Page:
Tim Horton was the last rookie to win the Toyota Tundra Bassmaster Angler of the Year award. He's qualified for 11 Bassmaster Classics, won four B.A.S.S. events and earned more than $1 million in B.A.S.S. competition. Here's how he fared against our 20 Questions.
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1. Where were you born and raised?
I was born in Tuscumbia, Ala., and raised in Russellville, Ala.
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2. How did you get started in bass fishing?
My grandfather had a farm pond, and I spent countless hours fishing there. My dad used to carry me there so I could go fishing. I started out catching catfish, but I eventually started chasing bass in the small lakes and ponds around Russellville.
Photo: Courtesy of Tim Horton
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3. Who were some of your earliest fishing heroes?
My earliest heroes were Larry Nixon and Denny Brauer. When I got to college, I started following David Fritts (pictured here). He really ignited my passion for deep cranking.
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4. What's the biggest bass you've ever caught?
I caught a 12-8 from Clear Lake in California while sight fishing with a white Booyah jig.
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5. What do you love most about bass fishing?
Finding them. For me, the most fulfilling part of the sport is locating the fish and putting a pattern together.
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6. Where is your favorite place to fish for bass and why?
Pickwick Lake. It's my home water, and it's really hot right now.
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7. Who has been the biggest influence in your fishing or fishing career?
It would have to be Shaw Grigsby. More than anything else, he's really helped me understand the business aspect of the sport.
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8. When did you realize you had "made it" in the bass fishing industry?
When I knew I had won the Toyota Tundra Bassmaster Angler of the Year in 2000, it was a really gratifying moment. I knew at that point that I could compete at the highest level.
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9. What goals have you yet to accomplish in your fishing career?
I'd love to win the Bassmaster Classic. My daughters are at an age now where they'd really appreciate and enjoy that. Plus, I'm at a point in my career where I think I'd appreciate it more than I would have five or 10 years ago. Ultimately, I just want to keep enjoying what I'm doing.
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10. What keeps you motivated to reach those goals?
My dad worked in the maintenance department of a telephone company. He never missed a day, and he never complained. That gave me a real appreciation for work and effort in a job. I also like to win and do well for my sponsors. They believe in me, and I believe in them and their products. I don't want to let them down. I want to be successful for those who believe in me — family, friends, sponsors and fans.
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11. What are we doing right as a sport?
There's a great youth movement going on out there in the fishing world. There are now some terrific college and high school bass programs that didn't exist just a few years ago. Nothing makes me want to be a kid again more than that!
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12. What are we doing wrong as a sport?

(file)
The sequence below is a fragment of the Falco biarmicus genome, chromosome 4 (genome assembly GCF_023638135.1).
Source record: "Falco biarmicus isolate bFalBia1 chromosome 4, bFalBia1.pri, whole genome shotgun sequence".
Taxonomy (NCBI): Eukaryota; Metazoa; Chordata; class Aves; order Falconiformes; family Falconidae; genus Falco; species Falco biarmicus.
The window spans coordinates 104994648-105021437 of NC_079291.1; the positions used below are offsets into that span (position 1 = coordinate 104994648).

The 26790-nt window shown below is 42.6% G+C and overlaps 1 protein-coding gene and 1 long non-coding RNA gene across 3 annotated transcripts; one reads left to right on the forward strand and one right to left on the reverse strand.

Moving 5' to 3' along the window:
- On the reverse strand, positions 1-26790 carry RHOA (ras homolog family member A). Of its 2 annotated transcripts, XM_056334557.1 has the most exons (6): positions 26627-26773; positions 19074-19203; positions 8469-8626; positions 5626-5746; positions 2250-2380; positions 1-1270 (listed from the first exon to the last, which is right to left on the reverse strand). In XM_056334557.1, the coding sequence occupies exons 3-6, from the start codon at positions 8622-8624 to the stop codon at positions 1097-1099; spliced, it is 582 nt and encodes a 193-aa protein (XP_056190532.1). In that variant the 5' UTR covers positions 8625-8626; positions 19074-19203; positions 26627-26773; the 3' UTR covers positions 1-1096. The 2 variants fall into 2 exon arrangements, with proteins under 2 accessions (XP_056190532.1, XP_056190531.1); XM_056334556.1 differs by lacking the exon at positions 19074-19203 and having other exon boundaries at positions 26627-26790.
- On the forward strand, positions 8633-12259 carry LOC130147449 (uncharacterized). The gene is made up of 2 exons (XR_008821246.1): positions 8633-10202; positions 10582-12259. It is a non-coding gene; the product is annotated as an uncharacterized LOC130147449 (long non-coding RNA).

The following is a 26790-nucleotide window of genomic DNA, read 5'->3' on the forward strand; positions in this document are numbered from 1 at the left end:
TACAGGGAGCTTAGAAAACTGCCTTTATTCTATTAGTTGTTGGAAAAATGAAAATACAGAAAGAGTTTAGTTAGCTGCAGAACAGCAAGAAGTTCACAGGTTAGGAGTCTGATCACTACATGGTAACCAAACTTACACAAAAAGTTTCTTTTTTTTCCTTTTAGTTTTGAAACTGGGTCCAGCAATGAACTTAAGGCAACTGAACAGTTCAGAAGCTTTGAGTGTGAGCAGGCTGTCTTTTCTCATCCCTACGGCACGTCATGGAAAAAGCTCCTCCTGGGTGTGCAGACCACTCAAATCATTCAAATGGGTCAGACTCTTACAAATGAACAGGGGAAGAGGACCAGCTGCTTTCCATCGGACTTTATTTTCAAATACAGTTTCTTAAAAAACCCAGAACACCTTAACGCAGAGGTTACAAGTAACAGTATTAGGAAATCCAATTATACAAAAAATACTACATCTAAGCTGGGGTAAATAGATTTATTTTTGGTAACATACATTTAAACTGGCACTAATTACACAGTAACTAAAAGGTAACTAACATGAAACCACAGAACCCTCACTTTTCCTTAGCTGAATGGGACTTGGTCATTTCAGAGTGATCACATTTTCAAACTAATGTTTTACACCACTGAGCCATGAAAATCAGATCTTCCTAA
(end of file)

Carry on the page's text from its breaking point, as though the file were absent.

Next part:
I think we're too focused on competition when we should be thinking more about taking kids fishing.
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13. What is the biggest challenge we face as a sport?
Our youth are not getting outdoors as much as they should. Kids need to be playing outdoors more. Technology has put them indoors, and we need to find a way to get them outside and enjoying nature.
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14. What is the biggest challenge you've faced in your career?
Just getting started professionally was a big hurdle. The business end of the sport is a Catch-22. The big events have big entry fees and big expenses, so you need sponsors to be able to compete at that level. But to get sponsors, you need to be fishing the big events.
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15. What is the best advice you ever received in your career?
Early in my career, Clark Wendlandt told me not to worry about sponsorships —just worry about fishing.
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16. What is your greatest strength as a professional angler?
Finding the sweet spots off the beaten path. Unfortunately, it sometimes costs me in tournaments because it's easy for me to spend too much time looking for those kinds of places.
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17. What is your greatest weakness as a professional angler?
I'm not happy when I'm fishing in a crowd and doing what the rest of the tournament field is doing. That costs me, too, because sometimes I might be better off by grinding it out in a community hole and picking up some points.
Photo: Ken Duke
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18. What has been the biggest regret of your fishing career?
I don't have any big regrets. Everything that's happened to me in my career has shaped me somehow, so I wouldn't be where I am or who I am without it. I'm about as happy as I can be right now.
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19. What profession (other than your own) would you like to have tried?
I probably be a youth counselor if I hadn't gotten into professional fishing. I have a degree in psychology, and it would have been interesting to work in that field.
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20. When it's all over, how do you want the bass fishing world to remember you?